BAMAKO, January 15, 2010— In Mali, Nyogolon is a popular form of theater that blends comedy, acrobatics, music, dance, and interaction with the public. This broad range of disciplines fused into a single genre can serve as a powerful vehicle for communicating directly with citizens at the grassroots level and build awareness about a given issue. In a country deeply rooted in oral tradition, it is only natural that this popular tool was used recently to communicate understanding of the national poverty reduction strategy.
Indeed three years after its implementation, the Growth and Poverty Reduction Strategy Paper (GPRSP) for the 2007–20011 period is still poorly understood by ordinary citizens who are called upon not only to help implement it, but also to monitor it daily and evaluate it periodically. For this reason, the capacity-building program for local GPRSP monitoring and evaluation, with assistance from the Luxembourg Partnership for Poverty Reduction and management support from the World Bank, hired the Malian theater group Welekan (“The Call”), to build awareness in villages regarding the meaning of poverty reduction, as described in the GPRSP.
The theater group toured six villages in two rural communes in the Koulikoro region near Bamako. The tour was aimed at helping the rural population gain a better understanding of their role in the implementation, monitoring, and evaluation of the GPRSP. The first step was to secure buy-in by the people in these villages by helping them gain self-confidence and encourage their active involvement. This was followed by an assessment of the elements needed for local resource development, including human resources; and lastly, assignment of responsibilities to everyone in the village, particularly to women and young people, in a context of decentralization.
The plays were well-designed and touched on varied and relevant topics. These included rural exodus, education, health, the role of women and children, and assumption of responsibility for local development. The topics conveyed clear messages – “Assistance provided by authorities to local initiatives is merely a supplement; the contribution of the people is always necessary to support investment initiatives targeting development,” or “We are the only ones who can take charge of our development.”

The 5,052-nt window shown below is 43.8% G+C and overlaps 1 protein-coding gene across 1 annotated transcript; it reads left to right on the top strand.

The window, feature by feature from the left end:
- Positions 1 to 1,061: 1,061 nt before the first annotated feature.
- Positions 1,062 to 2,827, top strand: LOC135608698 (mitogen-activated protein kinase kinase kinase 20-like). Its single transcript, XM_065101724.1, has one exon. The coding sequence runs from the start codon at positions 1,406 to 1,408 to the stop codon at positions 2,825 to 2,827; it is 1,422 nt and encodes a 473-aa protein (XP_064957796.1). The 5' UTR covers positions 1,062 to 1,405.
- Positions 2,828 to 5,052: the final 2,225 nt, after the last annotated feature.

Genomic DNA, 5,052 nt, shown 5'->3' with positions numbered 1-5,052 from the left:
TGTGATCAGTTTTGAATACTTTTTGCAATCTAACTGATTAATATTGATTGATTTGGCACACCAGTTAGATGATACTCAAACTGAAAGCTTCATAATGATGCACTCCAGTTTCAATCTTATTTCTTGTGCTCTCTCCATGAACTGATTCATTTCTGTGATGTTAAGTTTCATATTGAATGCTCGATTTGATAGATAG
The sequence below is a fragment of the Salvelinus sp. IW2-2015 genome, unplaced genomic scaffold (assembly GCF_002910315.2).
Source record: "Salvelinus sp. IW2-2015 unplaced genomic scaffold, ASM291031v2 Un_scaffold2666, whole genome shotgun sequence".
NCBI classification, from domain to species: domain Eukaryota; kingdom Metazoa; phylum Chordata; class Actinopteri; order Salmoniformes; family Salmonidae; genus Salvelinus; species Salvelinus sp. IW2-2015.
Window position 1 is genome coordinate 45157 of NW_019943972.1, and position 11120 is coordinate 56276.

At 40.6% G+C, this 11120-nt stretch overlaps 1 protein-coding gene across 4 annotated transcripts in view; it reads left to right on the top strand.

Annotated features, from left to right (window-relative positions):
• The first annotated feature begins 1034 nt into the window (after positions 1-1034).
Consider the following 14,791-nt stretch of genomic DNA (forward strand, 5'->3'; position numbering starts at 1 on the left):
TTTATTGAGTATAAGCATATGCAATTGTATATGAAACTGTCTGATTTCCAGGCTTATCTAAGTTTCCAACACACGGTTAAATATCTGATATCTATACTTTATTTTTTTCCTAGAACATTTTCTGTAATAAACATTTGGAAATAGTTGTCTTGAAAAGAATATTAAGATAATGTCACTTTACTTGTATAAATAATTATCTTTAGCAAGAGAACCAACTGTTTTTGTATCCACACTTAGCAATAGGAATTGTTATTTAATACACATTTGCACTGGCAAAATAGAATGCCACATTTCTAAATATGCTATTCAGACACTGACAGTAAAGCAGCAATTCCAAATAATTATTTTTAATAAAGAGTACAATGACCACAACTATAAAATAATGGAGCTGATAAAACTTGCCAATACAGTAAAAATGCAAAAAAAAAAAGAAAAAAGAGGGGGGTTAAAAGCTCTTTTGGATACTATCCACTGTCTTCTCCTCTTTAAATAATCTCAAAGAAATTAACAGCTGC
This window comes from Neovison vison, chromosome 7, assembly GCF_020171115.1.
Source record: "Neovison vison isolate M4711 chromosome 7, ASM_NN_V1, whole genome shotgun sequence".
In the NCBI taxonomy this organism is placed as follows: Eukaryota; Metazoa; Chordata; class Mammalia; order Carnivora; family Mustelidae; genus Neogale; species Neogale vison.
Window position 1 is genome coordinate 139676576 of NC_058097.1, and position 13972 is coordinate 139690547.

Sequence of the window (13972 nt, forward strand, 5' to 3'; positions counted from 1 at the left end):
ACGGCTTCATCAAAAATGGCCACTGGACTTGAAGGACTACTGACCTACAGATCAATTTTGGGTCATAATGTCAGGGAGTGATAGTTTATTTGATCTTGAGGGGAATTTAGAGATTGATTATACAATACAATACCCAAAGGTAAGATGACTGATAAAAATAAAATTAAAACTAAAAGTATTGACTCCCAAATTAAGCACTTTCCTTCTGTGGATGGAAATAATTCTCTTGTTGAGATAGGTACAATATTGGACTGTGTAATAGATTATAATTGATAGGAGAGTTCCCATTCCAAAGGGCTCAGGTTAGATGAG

Welcome Interaction with the Public
Performing before an upbeat crowd in a village square that was livelier than usual and well-lit for the event, the play opened with music and dancing to the sound of drums to warm up the public and set the tone. After this, the cast greeted the chief and prominent figures of the village with ten kola nuts as a mark of appreciation for the welcome received. They also saluted the women, “who are the pillars of support of the village”; and young people, "on whose shoulders the future rests."
The performance then began with an interactive play of question-response between actors and the audience. At the end of the play, a summary was provided either by the director of the group or a representative of the GPRSP technical unit, in order to ensure that the messages were understood. The performance closed in a lively ambiance of music and dancing in which both actors and spectators participated.
The actors struck the right tone, as only they could, given their familiarity with local conditions. “We understood the message; your performance offered a very accurate portrayal of our situation and is highly relevant to us,” confirmed Silamankan Traore, the interim village chief of Bougouni Sotiguila. “We did the right thing in coming out in such large numbers to participate in this celebration.”
Indeed, the theater group was appreciated by the people, particularly those living in rural areas, who saw it as a form of entertainment. After each performance, feedback could be obtained from the several hundred persons gathered in the village square, the vast majority of whom were women and young people.
The interactive nature of the performances made it possible to center the topic on the lives of the people and to provide them with a forum for discussion. The language used in the plays was adapted to and understood by the public, and the cast saw its performance as a whole composed of the play, musical animation, and a platform for discussion with the public. This animation created an open and upbeat atmosphere and the play set the stage for lively discussion.
“We must thank you for this performance that captured the situation in our village. We are aware of the message conveyed and we are trying to heed it,” said Wre Traore, a resident of Seliba Village in the commune of Sanankoro Djitoumou in southeast Bamako.
Adopted in 2006, Mali’s GPRSP aims to achieve redistributive growth and poverty reduction by boosting productive sectors and consolidating public sector reforms, so as to achieve the well-being of all Malians.